The Stones Which S(t)ay Silent and Cry Sunshine

In my visit to the ruins at Newgrange I discovered a lovely site surrounded by lush grass and green hills. The ruins, which were built hundreds of years before Stonehenge or the Great Pyramids, date to the Neolithic period in Ireland. The ruins are a huge stone structure made of local rock and white quartz which glints in the sun, with a pathway leading up from the grassy hills and nearby farmland. The burial site begins with an entry stone carved with swirling runes, their meaning lost to time. Since its rediscovery, historians have speculated on the ruins’ purpose or significance. Eventually, by studying the sloping floors within the chamber, and the different axis of the Earth in the era of its construction, they came to a startling conclusion: that the structure directly links to the path of the sun during the winter solstice. At this time, the rays of light flood nearly the whole chamber, and once would have reached back to a smaller anteroom, highlighting the white quartz, possibly once considered sacred. Newgrange is most likely a ceremonial ground, where rituals and cremations took place, and standing within the chamber, tilting my head back to gaze around the ceilings and the walls, I was truly in awe of the rich spirit permeating the entire space.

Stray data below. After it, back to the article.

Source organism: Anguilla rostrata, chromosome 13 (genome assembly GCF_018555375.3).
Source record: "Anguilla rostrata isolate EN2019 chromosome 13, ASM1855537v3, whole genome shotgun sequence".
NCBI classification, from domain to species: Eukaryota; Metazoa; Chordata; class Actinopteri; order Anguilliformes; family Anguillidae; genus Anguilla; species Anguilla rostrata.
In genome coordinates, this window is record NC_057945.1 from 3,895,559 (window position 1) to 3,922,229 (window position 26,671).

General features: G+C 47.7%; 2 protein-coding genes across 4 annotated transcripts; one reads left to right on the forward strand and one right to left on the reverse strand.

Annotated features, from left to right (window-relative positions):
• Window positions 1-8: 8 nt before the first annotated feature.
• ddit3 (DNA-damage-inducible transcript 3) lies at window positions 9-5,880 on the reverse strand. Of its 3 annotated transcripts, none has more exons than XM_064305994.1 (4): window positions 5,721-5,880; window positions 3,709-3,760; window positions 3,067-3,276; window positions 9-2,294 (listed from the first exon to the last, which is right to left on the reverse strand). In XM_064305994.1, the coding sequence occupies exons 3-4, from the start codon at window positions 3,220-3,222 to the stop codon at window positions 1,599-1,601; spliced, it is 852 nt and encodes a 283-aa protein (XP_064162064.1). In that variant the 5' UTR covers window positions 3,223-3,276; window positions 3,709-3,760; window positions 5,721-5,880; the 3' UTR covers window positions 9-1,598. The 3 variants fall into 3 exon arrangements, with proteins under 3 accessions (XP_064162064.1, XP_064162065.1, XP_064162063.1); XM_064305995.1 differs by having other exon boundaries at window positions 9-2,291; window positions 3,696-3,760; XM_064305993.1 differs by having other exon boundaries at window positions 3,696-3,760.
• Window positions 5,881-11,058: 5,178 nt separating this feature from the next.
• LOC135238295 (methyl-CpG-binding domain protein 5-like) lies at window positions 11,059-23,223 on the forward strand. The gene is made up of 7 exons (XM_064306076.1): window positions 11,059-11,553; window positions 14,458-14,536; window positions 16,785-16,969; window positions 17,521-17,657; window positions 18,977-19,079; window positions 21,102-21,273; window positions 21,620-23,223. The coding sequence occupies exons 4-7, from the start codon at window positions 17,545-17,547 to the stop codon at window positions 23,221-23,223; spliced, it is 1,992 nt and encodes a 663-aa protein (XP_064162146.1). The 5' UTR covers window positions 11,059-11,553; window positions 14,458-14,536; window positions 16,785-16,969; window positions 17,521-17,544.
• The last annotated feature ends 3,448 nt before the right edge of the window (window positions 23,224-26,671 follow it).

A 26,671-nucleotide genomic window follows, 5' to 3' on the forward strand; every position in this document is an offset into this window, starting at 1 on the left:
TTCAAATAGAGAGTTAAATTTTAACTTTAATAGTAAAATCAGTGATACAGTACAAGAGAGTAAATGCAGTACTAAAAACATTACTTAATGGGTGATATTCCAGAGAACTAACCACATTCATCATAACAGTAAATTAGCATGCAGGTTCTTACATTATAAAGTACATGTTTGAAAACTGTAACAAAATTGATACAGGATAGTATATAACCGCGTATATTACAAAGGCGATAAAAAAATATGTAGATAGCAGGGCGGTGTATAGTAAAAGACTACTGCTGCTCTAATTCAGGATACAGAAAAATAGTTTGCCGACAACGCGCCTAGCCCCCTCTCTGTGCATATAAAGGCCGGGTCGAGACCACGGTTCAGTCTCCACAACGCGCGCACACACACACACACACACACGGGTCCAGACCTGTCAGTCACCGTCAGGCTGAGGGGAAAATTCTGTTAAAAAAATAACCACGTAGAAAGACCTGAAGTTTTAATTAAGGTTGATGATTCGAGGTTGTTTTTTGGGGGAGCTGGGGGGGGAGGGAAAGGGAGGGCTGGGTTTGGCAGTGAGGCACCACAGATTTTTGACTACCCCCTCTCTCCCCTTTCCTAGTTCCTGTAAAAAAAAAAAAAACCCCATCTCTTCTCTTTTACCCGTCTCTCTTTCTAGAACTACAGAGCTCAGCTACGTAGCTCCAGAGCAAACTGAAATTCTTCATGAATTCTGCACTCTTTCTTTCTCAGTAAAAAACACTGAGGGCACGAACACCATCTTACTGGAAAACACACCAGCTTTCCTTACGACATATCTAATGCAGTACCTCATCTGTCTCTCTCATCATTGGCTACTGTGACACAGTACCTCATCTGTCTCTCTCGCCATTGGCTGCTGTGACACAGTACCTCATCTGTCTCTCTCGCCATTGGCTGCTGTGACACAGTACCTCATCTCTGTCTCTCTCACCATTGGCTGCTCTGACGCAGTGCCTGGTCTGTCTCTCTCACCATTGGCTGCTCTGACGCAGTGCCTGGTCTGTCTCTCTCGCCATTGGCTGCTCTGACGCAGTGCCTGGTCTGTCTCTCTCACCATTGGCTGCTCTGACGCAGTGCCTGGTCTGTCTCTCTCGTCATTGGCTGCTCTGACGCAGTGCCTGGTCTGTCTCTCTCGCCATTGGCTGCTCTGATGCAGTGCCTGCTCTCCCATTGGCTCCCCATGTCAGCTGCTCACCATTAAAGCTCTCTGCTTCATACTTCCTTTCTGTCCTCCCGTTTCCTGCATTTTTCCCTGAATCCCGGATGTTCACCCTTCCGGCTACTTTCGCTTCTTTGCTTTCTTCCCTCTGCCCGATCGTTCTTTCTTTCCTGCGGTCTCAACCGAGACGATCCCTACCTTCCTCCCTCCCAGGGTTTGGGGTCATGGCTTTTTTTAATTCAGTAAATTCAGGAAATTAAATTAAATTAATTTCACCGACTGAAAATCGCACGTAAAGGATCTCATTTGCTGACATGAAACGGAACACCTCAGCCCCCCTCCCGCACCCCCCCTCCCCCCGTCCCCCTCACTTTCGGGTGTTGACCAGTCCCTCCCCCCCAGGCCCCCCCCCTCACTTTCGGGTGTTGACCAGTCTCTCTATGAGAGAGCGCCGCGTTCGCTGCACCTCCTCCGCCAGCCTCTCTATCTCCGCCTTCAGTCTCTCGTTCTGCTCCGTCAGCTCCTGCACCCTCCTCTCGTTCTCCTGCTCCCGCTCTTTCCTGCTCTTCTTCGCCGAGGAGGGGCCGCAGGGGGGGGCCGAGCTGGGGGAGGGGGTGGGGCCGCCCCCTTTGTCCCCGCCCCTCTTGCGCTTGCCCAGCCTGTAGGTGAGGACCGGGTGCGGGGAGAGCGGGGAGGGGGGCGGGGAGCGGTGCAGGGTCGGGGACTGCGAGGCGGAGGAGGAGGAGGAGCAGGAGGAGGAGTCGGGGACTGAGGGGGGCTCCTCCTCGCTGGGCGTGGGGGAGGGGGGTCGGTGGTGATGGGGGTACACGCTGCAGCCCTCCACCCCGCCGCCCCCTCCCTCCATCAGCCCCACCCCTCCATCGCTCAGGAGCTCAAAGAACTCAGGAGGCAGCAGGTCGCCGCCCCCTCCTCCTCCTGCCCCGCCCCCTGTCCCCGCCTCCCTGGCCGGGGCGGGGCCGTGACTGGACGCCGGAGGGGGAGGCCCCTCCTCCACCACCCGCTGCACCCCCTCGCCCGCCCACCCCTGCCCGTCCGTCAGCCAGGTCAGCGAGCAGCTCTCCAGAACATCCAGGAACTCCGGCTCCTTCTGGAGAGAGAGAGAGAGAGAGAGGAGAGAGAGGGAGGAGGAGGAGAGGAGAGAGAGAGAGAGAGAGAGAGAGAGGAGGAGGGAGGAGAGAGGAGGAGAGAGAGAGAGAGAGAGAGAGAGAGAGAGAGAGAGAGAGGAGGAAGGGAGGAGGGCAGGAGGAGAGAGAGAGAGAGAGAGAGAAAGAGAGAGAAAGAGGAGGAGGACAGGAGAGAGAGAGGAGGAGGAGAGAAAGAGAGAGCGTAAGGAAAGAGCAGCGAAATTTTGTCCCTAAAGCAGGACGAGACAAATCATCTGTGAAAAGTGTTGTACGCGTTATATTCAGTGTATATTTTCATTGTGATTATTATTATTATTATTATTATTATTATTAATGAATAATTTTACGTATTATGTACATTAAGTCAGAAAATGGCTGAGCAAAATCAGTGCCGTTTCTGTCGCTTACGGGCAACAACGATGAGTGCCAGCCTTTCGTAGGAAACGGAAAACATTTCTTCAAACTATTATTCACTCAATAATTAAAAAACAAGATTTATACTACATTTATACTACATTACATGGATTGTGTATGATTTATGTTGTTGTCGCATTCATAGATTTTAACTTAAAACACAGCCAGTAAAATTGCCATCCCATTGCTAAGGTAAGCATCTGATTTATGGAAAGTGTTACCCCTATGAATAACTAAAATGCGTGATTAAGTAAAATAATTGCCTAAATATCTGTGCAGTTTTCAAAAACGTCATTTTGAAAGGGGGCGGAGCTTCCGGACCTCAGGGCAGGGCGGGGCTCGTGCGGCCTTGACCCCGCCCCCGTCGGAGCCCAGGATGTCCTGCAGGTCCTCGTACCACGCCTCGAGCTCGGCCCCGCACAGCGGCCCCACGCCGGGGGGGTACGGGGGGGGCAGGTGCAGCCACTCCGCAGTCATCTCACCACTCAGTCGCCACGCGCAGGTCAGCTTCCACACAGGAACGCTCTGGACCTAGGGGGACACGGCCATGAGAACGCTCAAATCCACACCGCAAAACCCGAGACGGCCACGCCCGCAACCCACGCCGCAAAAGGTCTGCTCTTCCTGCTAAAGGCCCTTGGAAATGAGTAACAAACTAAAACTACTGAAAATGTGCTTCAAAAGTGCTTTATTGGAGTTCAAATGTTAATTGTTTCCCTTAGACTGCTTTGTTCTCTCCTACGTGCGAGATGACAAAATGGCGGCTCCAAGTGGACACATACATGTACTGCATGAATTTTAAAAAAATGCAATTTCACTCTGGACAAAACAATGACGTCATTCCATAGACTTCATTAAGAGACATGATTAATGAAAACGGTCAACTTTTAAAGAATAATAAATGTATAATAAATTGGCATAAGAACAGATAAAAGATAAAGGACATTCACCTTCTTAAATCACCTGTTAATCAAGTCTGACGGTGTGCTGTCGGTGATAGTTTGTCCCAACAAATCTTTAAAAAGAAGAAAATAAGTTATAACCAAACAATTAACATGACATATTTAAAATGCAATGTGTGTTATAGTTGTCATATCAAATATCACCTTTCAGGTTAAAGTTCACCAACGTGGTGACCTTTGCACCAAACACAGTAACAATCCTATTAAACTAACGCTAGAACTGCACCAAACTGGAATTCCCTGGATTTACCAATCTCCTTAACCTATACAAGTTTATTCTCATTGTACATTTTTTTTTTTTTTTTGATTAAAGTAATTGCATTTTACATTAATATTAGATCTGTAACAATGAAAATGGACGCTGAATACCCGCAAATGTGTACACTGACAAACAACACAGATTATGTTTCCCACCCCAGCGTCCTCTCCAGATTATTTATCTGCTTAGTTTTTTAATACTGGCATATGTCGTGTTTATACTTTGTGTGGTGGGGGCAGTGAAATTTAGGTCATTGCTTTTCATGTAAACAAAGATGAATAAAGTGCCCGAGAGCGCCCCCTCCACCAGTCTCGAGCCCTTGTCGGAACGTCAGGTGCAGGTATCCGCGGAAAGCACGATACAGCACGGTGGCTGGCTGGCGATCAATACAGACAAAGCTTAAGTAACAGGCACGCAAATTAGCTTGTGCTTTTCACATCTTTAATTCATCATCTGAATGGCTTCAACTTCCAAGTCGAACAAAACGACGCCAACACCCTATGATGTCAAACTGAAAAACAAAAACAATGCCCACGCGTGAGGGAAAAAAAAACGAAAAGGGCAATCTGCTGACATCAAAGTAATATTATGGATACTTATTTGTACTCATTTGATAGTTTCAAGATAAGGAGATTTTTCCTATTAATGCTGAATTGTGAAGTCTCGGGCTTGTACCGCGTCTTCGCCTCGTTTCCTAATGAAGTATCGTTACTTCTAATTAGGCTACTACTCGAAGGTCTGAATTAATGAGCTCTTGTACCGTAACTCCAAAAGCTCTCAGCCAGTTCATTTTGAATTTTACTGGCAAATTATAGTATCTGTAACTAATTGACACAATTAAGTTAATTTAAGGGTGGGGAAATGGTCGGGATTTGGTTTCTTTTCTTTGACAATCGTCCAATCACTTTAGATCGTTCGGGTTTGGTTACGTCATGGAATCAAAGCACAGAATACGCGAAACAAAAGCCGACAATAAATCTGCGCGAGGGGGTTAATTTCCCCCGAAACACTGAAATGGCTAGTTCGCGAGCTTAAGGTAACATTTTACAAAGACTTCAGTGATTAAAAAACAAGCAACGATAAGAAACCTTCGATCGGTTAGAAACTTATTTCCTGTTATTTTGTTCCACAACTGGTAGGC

Sir Thomas Molyneux describes how explorers to the newly opened historical site found two whole bodies, lying intertwined upon the floor. A couple, he presumes, resting in death as they lived, wrapped in one another’s arms. Yet, Edward Lhywd notes it seeing not bodies but mere bones. As Voicesfromthedawn asks, “How did Molyneux see intact skeletons where the very meticulous Edward Lhwyd saw only scattered bones?” This brought to mind the lines of Eavan Boland’s “That the Science of Cartography Is Limited–,” a poem which describes the author’s experiences on a Famine Road. She describes how a two-dimensional map cannot capture the experience of being in the forest, nor the historical significance of the famine road, even if it were to represent it on the map because its overgrown stones encompass much more than just a path which ends abruptly; it holds the memories of the poor and starving who died in its construction. Just as different stories can come from viewing one structure, so can a woodland hold multiple experiences and histories. Boland characterizes this road as “the line which says woodland and cries hunger,” similarly to how I feel Newgrange holds a character and personality of its own, a presence of all those who worshipped in its walls. Yet while the Famine Roads tell hidden tales to those who listen, Newgrange keeps some secrets from her curious observers to this day. Even if we never know the entire story behind the monument, the experience was an enlightening and beautiful one!

1 Comment

  1. I also thought about “That the Science of Cartography Is Limited” while looking at the site! I definitely agree that this monument is such a prime example of the fact that this building’s essence cannot be felt through cartography alone. I also wholeheartedly agree that open interpretation of the site is one of its great appeals, as shown in your example given of the bones that were seen differently by two people during its exploration.

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